In the same vein, in realisation of the need to increase budgets for capital expenditure, which is seen as the sign of growth, government has also gradually raised capital spending from 23.52 per cent in 2007 to 29.66 per cent in 2008; 32.96 per cent in 2009 and now to an estimated 33.60 per cent in 2010.

Our concernsHowever, in spite of this commendable positive response to identified challenges, we view with great concern the obvious government's decision to spend 31.5 per cent of the budget as capital expenditure as against 49 per cent re-current budget. In the current age there is no developing nation that makes progress in spending almost half of its budgetary allocation on re-curret expenditure. The need to be increase capital expenditure above re-current expenditure is not negotiable. Rather than oratory and glib statements on revamping decaying and collapsed infrastructure increase in capital expenditure would indicate a measure at improving the state of key infrastructure such as schools, hospitals and roads.

Debt Servicing: Another sour point in budgeting, which is still evident in budget 2010, is debt servicing, which has almost doubled within the last three years. Debt Servicing in the year 2010 is rising in a rather bizzare rate from the 2009 allocation of N283b to N517b in the 2010 fiscal year (2008 had N372b). It is alarming that the amount for debt servicing has almost doubled in the submission by the President. The analysis for 2010 shows that out of the total amount of N517,071,827,452 committed to Debt Servicing N478,155,330,805 is for domestic debt servicing while N38,916,496,647 is for foreign debt. This tells on how the Federal Government is draining and stressing the domestic economy. While It is commendable that the government has decided to focus on domestic debt after long years of neglect and emphasis on foreign debt, we are concerned about the increasing accumulation of foreign debt. Nigerians need to know how when these debts are accumulated.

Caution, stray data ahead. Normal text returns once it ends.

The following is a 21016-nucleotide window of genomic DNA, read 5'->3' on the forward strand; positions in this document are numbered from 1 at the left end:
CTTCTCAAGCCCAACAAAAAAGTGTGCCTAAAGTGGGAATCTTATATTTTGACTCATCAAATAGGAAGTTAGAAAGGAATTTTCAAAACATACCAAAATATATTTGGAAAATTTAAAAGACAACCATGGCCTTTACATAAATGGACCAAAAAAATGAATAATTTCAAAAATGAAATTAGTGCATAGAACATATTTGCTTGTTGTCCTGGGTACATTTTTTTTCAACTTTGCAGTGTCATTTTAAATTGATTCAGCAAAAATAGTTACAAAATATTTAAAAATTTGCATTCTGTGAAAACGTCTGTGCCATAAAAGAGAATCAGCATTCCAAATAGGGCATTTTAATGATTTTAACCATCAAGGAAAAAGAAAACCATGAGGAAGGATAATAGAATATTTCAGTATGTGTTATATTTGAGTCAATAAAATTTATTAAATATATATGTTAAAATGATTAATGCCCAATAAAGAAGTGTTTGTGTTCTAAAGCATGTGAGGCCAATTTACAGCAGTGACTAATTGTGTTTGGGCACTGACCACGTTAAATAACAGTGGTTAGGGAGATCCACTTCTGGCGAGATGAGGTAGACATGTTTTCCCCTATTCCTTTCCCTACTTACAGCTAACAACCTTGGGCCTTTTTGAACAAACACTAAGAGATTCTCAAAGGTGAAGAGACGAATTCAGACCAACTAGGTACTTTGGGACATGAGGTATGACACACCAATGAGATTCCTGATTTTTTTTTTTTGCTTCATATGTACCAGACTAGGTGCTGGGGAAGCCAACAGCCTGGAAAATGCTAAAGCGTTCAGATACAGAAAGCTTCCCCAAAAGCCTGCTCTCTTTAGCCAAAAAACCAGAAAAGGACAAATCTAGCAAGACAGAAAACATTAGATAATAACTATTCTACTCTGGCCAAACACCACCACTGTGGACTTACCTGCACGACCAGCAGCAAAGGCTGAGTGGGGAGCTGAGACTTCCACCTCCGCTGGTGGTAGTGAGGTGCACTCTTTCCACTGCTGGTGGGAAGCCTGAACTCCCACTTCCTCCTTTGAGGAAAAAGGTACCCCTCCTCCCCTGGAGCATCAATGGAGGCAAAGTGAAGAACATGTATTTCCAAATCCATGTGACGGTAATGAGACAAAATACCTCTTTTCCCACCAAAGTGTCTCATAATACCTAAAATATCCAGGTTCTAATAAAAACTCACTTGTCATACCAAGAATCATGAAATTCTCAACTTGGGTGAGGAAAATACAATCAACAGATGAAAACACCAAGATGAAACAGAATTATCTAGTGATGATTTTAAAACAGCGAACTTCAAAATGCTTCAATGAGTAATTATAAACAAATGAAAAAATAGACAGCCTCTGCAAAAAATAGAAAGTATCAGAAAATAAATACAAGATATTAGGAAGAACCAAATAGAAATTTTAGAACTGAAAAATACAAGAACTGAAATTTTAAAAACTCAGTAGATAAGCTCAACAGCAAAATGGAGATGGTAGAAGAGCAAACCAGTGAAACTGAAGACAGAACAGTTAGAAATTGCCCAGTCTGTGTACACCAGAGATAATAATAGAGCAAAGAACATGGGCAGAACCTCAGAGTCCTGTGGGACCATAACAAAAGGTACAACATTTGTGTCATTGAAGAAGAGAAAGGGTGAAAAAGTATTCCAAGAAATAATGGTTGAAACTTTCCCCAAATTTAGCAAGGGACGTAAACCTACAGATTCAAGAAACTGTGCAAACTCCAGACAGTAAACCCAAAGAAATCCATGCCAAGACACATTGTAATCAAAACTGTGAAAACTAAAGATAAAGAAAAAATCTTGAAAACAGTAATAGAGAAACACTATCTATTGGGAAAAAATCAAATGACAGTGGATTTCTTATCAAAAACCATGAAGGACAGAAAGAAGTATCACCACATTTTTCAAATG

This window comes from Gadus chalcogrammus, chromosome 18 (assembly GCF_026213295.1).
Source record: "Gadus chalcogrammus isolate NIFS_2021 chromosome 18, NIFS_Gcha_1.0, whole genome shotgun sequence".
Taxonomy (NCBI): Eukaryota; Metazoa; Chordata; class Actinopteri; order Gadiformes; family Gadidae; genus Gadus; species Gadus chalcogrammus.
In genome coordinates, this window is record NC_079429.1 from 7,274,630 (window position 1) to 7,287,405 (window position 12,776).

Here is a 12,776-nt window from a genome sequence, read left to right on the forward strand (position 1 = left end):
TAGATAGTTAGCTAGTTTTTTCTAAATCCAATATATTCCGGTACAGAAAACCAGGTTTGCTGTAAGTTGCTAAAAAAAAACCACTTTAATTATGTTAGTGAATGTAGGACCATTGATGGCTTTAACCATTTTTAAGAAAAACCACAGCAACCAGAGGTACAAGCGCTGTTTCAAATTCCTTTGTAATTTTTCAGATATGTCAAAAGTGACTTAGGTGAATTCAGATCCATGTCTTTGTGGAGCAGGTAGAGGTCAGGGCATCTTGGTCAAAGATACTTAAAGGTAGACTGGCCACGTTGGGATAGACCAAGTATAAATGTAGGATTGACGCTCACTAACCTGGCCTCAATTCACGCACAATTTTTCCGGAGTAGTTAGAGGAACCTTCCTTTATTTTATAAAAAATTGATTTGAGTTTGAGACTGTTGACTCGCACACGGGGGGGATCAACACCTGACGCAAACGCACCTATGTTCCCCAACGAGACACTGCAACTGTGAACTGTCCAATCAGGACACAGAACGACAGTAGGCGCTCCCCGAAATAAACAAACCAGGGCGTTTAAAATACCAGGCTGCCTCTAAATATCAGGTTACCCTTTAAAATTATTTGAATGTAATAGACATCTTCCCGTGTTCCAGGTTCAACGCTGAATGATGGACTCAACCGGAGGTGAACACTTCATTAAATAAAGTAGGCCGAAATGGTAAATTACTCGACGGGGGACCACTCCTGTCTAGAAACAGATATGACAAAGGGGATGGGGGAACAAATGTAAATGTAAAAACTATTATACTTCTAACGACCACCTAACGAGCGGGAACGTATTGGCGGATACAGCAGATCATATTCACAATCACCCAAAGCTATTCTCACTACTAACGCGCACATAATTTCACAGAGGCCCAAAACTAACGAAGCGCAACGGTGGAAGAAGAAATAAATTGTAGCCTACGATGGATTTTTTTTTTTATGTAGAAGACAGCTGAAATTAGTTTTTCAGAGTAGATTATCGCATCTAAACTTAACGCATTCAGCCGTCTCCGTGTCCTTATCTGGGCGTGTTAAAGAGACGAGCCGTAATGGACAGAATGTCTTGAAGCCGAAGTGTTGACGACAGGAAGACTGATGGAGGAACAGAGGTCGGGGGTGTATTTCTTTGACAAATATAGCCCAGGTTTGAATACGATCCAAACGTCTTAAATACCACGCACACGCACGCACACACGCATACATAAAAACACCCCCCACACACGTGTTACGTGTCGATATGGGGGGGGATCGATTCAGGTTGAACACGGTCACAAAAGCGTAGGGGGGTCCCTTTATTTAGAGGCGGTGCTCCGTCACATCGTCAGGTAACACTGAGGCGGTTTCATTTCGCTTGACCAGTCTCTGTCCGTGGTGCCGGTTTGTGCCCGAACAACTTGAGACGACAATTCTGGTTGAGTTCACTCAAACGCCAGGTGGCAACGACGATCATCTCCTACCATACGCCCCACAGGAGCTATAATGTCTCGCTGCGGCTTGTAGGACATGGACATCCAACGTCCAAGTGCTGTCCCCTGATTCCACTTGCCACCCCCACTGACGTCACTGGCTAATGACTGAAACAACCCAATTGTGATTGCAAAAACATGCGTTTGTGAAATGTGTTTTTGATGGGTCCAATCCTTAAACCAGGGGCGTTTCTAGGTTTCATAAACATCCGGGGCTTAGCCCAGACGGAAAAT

Sectoral Analysis: A budget out of tune with its own stated intentionWhile the general statement of intention of the 2010 as proposed is aimed at addressing the past problems of budgetting in Nigeria, a careful scrutiny of the proposed budget reveals that much of the problems of the past still remain with this new budget.

EducationIt is given wisdom that no measure of efforts at devlopmentand transformation of lives of the ordinary people could be effective without factoring in the issue of education. It is also a well acknowledge fact that one of the non-negotiable rights of citizens of any given nation is the right to education.

Apart from other targeted poverty alleviation programs such as food, housing and other subsidies, it is recognised that access to and provision of basic levels of education (primary, secondary and tertiary) is central to increasing the welfare of the poor. This right needs to be more forcefully enforced and encouraged through adequate funding in annual budgets.